How to cite this URL:
Kumar P, Tripathi L. Challenges in pain assessment: Pain intensity scales. Indian J Pain [serial online] 2014 [cited 2018 Nov 21];28:61-70. Available from: http://www.indianjpain.org/text.asp?2014/28/2/61/132841


  Introduction Top


French philosopher Simone Weil noted that "Pain is the root of knowledge." In 1982, singer John Mellencamp proudly sang that it "Hurts so good." Everywhere, professional and weekend warriors grunt the words, "No pain, no gain," as they squeeze out one more push-up. In reality, however, there is nothing smart, good, or macho about pain especially chronic pain, from which an estimated 50 million Americans suffer every day. A recent report by market research firm Decision Resources, "Novel Approaches to Pain" indicates that the overall drug market for pain will reach more than $47 billion in 2023 in the US, France, Germany, Italy, Spain, the UK, and Japan. By that same year, novel drug classes will claim more than one-fifth of total market share. [1]

A pain scale measures a patient's pain intensity or other features. Pain scales are based on self-report, observational (behavioral), or physiological data [Table 1]. Self-report is considered primary and should be obtained if possible. Pain scales are available for neonates, infants, children, adolescents, adults, seniors, and persons whose communication is impaired. Pain scores are sometimes regarded as "the Fifth Vital Sign." [2]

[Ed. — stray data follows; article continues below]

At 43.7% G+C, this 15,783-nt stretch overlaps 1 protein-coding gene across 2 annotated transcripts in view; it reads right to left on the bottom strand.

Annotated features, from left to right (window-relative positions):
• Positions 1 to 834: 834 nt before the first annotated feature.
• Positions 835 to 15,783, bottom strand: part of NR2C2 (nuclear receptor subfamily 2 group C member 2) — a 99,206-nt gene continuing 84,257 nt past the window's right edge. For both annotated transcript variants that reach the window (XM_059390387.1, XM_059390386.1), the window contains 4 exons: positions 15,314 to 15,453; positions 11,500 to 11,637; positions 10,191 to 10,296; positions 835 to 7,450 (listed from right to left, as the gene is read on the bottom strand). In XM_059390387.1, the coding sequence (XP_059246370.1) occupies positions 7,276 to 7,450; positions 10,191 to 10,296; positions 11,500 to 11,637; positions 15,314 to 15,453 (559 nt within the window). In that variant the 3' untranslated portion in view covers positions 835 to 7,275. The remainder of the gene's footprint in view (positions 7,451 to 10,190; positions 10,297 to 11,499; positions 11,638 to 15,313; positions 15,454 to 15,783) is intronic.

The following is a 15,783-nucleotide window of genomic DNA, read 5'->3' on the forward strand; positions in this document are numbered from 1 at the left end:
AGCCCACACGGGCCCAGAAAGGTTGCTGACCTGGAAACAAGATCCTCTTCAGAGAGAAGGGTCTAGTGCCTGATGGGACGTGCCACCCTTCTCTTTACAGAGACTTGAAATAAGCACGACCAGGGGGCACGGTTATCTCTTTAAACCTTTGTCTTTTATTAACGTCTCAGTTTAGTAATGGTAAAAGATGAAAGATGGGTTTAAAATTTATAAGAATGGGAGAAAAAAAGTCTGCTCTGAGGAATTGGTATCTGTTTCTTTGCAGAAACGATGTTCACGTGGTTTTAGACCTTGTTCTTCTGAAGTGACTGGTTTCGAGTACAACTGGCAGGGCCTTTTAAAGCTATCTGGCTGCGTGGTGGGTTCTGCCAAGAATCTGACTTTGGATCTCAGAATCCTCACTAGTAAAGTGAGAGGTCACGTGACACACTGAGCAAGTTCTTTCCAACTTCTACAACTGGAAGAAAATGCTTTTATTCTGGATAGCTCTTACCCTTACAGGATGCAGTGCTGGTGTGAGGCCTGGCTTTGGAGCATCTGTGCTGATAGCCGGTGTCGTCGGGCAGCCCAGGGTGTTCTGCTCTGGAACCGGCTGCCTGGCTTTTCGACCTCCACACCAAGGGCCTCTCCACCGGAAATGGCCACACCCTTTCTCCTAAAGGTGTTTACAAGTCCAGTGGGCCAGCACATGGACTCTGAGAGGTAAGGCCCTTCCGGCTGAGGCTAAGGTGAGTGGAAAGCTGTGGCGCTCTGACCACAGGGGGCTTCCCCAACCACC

Table 1: Examples of pain scales


Click here to view



  Pain measurement scales Top


  • Wong - Baker Faces Pain Rating Scale. [3]
  • Visual analog scale (VAS). [4]
  • McGill Pain Questionnaire (MPQ). [5]
  • Descriptor differential scale (DDS). [6]
  • Faces Pain Scale-Revised (FPS-R). [7]
  • Numerical 11-point box scale (BS-11). [8]
  • Numeric Rating Scale (NRS-11). [9]
  • Dolorimeter Pain Index (DPI). [10]
  • Brief Pain Inventory (BPI). [11]